Gaza – shopping for another war

Gaza market (Ashraf Amra - APA Images)

Ahmed Dremly

Mondoweiss /  August 17, 2022

Israeli wars of aggression have become so common in Gaza they’re the new normal.

I sweat in the darkness brought on by the power cuts—or maybe it’s just the terror of dying? The sound of the “zannana,” or the Israeli military drone, is deafening, piercing, beating along with my heart.

I wonder why Israel does not let us live normal lives in Gaza, forgetting for a moment that Gaza is about the farthest place from normal. Normalcy is a lull between attacks, a momentary glitch in the fabric of a siege that has lasted for fifteen years. And here we are, one year after Operation Guardian of the Walls, amidst the sound of those bombs we foolishly thought were a distant memory.

I was on my way to a friend’s wedding party when the Israeli forces attacked several places today at the same. On the first day of the Israeli aggression, at least 10 people were killed, including a 5-year-old girl and a 23-year-old woman, in addition to 55 injured. The death toll in the days that followed was over four times greater.

People started moving in a hurry to their houses, and I shuffled along with them. My brother called me and asked me to bring home bread, beans, and baby formula for his 6-month-old daughter Suza—enough of everything to last us two weeks. By now, we had grown used to following the protocol, putting our wartime shopping skills we have honed over a decade and a half of intermittent wars to good use. Then again, I thought about the people who wouldn’t be able to afford that much food and supplies in advance as I made my way to the nearest grocery.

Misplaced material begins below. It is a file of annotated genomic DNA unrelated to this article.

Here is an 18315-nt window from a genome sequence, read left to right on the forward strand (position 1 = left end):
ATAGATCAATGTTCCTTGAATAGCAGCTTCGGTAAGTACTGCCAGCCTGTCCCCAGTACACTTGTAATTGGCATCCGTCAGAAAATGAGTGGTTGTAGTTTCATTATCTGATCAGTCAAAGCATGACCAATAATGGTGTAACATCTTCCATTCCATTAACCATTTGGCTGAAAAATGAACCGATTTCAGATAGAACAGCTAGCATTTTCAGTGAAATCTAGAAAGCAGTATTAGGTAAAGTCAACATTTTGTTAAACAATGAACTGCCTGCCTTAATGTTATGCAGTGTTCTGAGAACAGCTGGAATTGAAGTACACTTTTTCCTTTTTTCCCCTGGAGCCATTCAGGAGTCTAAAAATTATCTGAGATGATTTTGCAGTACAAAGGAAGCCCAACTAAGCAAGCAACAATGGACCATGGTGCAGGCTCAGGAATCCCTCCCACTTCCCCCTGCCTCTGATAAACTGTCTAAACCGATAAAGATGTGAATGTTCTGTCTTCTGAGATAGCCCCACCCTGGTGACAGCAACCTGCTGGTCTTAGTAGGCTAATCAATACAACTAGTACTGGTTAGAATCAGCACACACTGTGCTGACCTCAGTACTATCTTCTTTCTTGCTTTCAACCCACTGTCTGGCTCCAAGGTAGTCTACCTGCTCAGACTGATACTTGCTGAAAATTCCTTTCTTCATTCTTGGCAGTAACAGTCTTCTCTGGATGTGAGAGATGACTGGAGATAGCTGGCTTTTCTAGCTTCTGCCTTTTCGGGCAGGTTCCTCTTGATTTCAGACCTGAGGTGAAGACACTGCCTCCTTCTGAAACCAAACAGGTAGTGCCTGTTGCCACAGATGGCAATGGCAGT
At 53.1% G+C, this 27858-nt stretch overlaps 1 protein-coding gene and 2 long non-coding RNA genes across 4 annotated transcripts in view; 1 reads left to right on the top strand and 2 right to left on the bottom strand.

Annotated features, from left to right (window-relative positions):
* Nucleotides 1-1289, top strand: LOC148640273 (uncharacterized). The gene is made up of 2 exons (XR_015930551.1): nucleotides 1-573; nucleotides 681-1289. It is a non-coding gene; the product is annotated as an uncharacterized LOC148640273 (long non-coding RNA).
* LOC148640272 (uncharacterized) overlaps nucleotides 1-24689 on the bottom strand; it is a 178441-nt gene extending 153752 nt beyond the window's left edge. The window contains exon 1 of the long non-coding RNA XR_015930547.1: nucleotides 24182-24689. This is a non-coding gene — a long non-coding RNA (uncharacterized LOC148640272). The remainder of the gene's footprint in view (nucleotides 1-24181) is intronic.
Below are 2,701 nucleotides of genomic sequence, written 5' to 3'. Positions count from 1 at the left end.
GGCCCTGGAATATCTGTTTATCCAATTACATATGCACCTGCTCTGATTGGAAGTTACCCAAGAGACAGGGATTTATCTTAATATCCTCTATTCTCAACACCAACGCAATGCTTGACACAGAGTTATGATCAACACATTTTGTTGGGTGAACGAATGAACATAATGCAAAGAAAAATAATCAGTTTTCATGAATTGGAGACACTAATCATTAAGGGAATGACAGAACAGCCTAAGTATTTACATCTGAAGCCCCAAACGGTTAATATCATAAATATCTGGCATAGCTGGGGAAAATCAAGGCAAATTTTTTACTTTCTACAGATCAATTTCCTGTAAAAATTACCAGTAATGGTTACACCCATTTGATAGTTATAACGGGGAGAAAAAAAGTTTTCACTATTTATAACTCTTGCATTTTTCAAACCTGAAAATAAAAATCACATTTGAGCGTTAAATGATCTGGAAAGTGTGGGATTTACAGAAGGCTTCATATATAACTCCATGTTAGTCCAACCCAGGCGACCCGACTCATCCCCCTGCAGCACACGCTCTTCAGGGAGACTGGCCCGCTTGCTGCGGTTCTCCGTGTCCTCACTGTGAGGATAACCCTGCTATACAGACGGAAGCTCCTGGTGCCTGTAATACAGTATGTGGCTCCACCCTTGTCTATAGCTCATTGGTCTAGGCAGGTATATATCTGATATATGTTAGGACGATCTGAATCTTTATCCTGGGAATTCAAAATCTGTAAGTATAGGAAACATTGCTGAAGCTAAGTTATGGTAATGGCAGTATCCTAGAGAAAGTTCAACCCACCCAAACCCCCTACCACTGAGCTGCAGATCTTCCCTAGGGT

The nearest, of course, because I couldn’t be picky—many people will have gotten the same idea, and I didn’t want to be greeted by empty shelves.

The reason for this sudden shopping frenzy perhaps should be obvious, but everyone in Gaza has grown used to adhering to a self-imposed curfew, knowing that the Israeli killing machine would consider any moving thing in Gaza as a legitimate target, much like my uncle, Mansour, who was killed while he was going to buy food in the last Israeli attack on Gaza.

But shopping is the least of it. We’ve learned far more from the never ending rounds of Israeli aggression, like wearing light clothes in the event of having to leave our houses and run, escaping the rubble. We learned not to eat or drink too much, so that we wouldn’t have to go to the bathroom often—when you might die at any moment, you want to be with loved ones. Israeli wars taught us not to trust the night, since that’s when they chose to carry out the heaviest bombing.

When I first wrote these words, I still heard the distant (and, alarmingly, not-so-distant) sound of bombing around me. All of us were afraid of becoming the next target of an attack—my father, my niece, my sister, all of us. No matter our circumstances, anyone might be targeted, civilian or no.

This is a life we’ve grown weary of. We no longer have the energy to bear another loss, another trauma, another night of madness. Wanting to live a normal life without the fear of being murdered should not be so unreasonable.

The day before the attack, I was sitting in the living room, having fun with my family and chatting about my upcoming first trip outside Gaza to Italy. My father asked me to buy him classic Italian shoes. My brother was telling me how lucky I was to be traveling. My mother was content to smile, knowing that I would be happy on the trip.

The next day, we were in the same living room, but I couldn’t look at my father’s face, nor at his frightened eyes. My mother was glued to the news, silently weeping for the families of those who were killed. My brother was musing loudly about where we should go if the Israeli airstrikes bombed our house or another nearby place. And all I thought about was how, in one day, a war could change everything, bringing our short-lived normalcy to a grinding halt.

And, of course, I thought of whether I would survive long enough to go to Italy.

Ahmed Dremly is a freelance journalist, writer, and translator based in Gaza